Today would have been my Nana’s 93rd birthday. She died in her late 70s, of lung cancer, and this rocking chair, which now sits in my writing studio, was where she would sit and enjoy a smoke. Nana’s last cigarette of each day was accompanied by a cup of weak, milky tea (exactly the way I now drink my tea, minus the cigarette), her full-length floral dressing gown draped over her shoulders, her false teeth already soaking in a glass on the dressing table, and a Mills and Boone romance poised, ready to lull her to sleep, on the drop-leaf Formica table in the tiny kitchen.
My Nana was a selfless, patient woman where we – her grandchildren- were concerned; less so with others, but we could do no wrong, me in particular. She would spend long hours reading aloud from the books I packed into my sleepover bag, sometimes offering to read me an excerpt from her own heavy hardbacks on loan from the library van that stopped once a week in the car park of their sheltered dwelling. (I realise now – and for the first time – her ulterior motive. She must have been bored senseless of Millie Molly Mandy and Enid Blyton adventures on repeat, craving some more grown-up fiction!) She would read me a page or two, then pause, a rattling chuckle suppressed in her throat as she mumbled,
“Maybe not this, it’s a mucky bit. We’ll not bother with that”.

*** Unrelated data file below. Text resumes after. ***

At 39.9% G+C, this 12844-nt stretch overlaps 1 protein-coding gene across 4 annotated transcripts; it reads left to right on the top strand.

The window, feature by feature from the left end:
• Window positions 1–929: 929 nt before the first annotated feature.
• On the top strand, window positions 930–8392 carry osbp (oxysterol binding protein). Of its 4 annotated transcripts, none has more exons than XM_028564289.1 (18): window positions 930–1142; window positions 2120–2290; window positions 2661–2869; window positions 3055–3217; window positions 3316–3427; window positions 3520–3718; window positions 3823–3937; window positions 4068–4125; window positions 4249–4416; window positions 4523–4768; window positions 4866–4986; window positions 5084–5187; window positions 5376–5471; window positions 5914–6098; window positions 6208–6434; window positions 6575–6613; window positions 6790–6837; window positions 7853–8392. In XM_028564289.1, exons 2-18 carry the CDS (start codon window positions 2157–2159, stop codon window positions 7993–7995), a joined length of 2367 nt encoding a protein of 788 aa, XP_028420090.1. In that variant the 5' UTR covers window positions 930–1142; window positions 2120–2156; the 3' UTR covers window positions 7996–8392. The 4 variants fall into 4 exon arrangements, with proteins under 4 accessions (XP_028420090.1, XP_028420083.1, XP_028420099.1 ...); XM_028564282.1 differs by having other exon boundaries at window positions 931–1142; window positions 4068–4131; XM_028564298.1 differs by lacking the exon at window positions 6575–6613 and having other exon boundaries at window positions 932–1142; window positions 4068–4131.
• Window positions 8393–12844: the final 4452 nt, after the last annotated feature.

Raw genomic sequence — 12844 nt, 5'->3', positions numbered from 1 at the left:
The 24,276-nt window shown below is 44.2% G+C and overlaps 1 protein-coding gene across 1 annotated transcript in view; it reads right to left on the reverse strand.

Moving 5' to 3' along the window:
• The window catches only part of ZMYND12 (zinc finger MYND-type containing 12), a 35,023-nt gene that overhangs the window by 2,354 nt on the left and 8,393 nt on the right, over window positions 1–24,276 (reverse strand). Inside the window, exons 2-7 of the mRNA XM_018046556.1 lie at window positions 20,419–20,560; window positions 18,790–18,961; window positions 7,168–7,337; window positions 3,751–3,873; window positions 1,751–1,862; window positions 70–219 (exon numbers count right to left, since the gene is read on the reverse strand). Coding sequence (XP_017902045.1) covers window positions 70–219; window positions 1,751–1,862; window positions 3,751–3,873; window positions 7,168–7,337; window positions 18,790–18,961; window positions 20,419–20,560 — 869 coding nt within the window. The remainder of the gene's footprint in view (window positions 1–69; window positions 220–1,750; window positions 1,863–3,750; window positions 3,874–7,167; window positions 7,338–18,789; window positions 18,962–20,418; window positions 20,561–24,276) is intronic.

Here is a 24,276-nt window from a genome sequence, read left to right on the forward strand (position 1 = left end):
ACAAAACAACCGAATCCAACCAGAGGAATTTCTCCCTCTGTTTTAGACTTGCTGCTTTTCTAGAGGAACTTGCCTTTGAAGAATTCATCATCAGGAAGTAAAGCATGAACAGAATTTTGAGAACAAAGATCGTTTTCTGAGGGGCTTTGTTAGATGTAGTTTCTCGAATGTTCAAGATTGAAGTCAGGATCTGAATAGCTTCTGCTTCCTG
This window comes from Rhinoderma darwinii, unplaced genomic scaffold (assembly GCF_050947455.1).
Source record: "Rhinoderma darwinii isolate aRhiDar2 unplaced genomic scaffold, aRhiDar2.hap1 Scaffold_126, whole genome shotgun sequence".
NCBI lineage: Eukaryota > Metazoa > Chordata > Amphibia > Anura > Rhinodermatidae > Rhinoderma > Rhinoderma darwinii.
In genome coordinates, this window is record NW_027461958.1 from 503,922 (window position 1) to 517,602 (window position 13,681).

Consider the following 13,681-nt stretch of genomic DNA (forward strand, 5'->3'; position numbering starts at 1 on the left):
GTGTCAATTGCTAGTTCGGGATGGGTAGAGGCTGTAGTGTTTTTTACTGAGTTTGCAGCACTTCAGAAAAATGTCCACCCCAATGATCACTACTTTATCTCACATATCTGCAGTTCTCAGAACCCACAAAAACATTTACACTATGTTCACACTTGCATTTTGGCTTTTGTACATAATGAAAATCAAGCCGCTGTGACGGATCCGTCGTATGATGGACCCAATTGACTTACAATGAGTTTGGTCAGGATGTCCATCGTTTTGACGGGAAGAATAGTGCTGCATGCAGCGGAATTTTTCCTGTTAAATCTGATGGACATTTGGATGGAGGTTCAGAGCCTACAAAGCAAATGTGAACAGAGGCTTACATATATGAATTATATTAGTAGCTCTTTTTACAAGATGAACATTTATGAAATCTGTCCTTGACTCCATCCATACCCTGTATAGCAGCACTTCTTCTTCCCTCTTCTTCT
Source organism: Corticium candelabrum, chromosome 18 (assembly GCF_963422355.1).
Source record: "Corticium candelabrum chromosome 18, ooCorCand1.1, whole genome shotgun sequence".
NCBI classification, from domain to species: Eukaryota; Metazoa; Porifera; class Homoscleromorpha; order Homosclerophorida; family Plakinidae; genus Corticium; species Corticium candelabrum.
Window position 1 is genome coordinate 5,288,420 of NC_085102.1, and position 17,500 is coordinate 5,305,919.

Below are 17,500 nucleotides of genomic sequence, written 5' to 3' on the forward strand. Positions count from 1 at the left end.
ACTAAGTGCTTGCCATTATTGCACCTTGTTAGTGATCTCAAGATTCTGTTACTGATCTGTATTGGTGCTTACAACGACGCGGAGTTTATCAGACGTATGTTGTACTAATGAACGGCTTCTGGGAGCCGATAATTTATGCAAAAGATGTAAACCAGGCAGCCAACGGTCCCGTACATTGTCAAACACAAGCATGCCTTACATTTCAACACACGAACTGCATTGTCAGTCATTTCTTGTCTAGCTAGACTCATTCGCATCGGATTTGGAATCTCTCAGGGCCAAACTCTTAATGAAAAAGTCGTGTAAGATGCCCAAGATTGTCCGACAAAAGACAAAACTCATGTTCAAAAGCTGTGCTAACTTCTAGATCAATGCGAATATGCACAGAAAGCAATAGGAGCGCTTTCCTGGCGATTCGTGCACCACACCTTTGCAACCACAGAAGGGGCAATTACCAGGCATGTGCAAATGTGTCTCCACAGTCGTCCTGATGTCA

When I became restless, she would leap up and announce, “Right, let’s get cleared up – look at the mess!”, shredding newspaper into confetti, (never pausing to check whether it was a page my Grandad had read or not) and reaching into the cupboard for the vacuum cleaner.
“Tidy up! Come on, look at it!” she would shout, and I, giggling, would assemble the hose, tug on the cord and set the vacuum to work, sucking up shreds of paper not quite as fast as she would rip yet more and toss them into the air.
Nana taught me about mindfulness. Not that she ever called it that; she would have laughed at the idea of meditation, scoffing at what she would consider a fad of “sittin’ around not doin’ much”. But she showed me the value of giving complete focus to one thing at a time. I never once remember her seeming distracted, or bored or my company. I realise now that this is perhaps the preserve of the grandparent – the luxury of only having to pay attention for a limited time and then hand them back when you are exhausted. But I never remember Nana showing any signs of exhaustion of our time together.
Knitting, mixing pastry for her legendary apple pies, playing cards, reading one of her books, or listening to me playing the same half a tune on the piano over and over again, whatever Nana did, she did it with all of her being. One of my favourite adages states, “Wherever you are, be all there”. My Nana would have laughed at this, her interpretation of “all there” being one that related to the question of sanity versus senility – the latter being one of her greatest fears, and fortunately one that never came to fruition.
On this chair I have read many books; nursed all three of my children through long, sleepless nights; had many conversations, some difficult and stilted and tearful, others long and laughter-filled and easy, flowing like water. But whenever I sit in this chair, I am reminded of Nana and her “one-thing-at-a-time” approach to life. Wherever she was, she was “all there”.